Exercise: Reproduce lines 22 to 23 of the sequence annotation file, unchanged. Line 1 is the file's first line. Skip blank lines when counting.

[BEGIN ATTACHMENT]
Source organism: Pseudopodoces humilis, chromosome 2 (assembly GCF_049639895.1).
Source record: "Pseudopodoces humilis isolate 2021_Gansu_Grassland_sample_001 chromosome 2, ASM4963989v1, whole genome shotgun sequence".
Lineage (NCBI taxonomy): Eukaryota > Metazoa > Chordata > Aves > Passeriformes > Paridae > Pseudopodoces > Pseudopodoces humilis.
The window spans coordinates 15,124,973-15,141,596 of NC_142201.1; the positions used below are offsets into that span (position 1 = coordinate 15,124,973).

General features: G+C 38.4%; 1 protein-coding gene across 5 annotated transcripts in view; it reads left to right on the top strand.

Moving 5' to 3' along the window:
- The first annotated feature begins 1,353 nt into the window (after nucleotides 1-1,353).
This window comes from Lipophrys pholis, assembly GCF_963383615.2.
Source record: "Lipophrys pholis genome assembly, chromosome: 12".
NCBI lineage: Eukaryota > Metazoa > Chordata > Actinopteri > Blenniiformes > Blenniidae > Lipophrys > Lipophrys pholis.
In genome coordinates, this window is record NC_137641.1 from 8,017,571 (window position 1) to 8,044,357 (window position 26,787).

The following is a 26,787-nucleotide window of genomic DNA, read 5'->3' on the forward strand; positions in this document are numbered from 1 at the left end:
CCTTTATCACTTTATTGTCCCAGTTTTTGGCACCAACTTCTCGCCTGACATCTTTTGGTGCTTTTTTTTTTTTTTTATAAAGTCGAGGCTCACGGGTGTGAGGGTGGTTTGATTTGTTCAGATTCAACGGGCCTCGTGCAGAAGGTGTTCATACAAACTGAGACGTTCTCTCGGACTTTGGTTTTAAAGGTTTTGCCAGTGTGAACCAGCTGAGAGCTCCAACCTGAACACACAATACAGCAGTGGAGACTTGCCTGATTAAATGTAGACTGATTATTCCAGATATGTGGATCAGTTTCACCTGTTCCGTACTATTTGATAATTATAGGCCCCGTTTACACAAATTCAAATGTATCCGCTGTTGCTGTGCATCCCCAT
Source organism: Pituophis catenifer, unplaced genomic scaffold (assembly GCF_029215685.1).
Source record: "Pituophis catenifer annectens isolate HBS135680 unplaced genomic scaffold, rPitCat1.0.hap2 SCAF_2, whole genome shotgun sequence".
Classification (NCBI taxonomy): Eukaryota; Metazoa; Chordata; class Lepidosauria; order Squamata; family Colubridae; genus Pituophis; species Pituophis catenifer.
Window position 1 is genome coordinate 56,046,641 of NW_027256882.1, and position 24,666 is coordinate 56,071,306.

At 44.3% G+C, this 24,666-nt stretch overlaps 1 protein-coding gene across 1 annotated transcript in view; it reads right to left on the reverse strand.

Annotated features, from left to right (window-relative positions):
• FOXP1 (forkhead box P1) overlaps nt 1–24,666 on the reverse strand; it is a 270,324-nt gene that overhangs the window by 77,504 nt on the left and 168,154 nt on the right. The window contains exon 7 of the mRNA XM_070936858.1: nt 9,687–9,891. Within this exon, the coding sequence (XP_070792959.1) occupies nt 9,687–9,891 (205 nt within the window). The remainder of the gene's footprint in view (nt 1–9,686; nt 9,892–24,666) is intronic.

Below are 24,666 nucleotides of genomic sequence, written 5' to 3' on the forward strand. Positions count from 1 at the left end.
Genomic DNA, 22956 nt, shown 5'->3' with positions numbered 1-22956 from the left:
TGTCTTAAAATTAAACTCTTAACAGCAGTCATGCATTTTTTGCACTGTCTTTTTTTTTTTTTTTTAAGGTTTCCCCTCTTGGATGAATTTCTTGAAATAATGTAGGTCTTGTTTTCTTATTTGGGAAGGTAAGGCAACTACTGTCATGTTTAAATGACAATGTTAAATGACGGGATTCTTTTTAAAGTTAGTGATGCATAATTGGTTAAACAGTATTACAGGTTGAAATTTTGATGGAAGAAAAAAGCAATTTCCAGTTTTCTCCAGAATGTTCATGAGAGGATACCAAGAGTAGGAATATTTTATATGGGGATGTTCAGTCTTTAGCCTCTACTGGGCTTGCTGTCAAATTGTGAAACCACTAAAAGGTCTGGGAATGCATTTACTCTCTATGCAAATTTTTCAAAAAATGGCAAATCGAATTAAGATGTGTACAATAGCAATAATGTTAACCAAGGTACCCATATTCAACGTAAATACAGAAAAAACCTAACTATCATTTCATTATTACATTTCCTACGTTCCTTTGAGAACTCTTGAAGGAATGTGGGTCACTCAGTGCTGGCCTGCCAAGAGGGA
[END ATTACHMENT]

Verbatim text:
Genomic DNA, 22956 nt, shown 5'->3' with positions numbered 1-22956 from the left:
TGTCTTAAAATTAAACTCTTAACAGCAGTCATGCATTTTTTGCACTGTCTTTTTTTTTTTTTTTTAAGGTTTCCCCTCTTGGATGAATTTCTTGAAATAATGTAGGTCTTGTTTTCTTATTTGGGAAGGTAAGGCAACTACTGTCATGTTTAAATGACAATGTTAAATGACGGGATTCTTTTTAAAGTTAGTGATGCATAATTGGTTAAACAGTATTACAGGTTGAAATTTTGATGGAAGAAAAAAGCAATTTCCAGTTTTCTCCAGAATGTTCATGAGAGGATACCAAGAGTAGGAATATTTTATATGGGGATGTTCAGTCTTTAGCCTCTACTGGGCTTGCTGTCAAATTGTGAAACCACTAAAAGGTCTGGGAATGCATTTACTCTCTATGCAAATTTTTCAAAAAATGGCAAATCGAATTAAGATGTGTACAATAGCAATAATGTTAACCAAGGTACCCATATTCAACGTAAATACAGAAAAAACCTAACTATCATTTCATTATTACATTTCCTACGTTCCTTTGAGAACTCTTGAAGGAATGTGGGTCACTCAGTGCTGGCCTGCCAAGAGGGA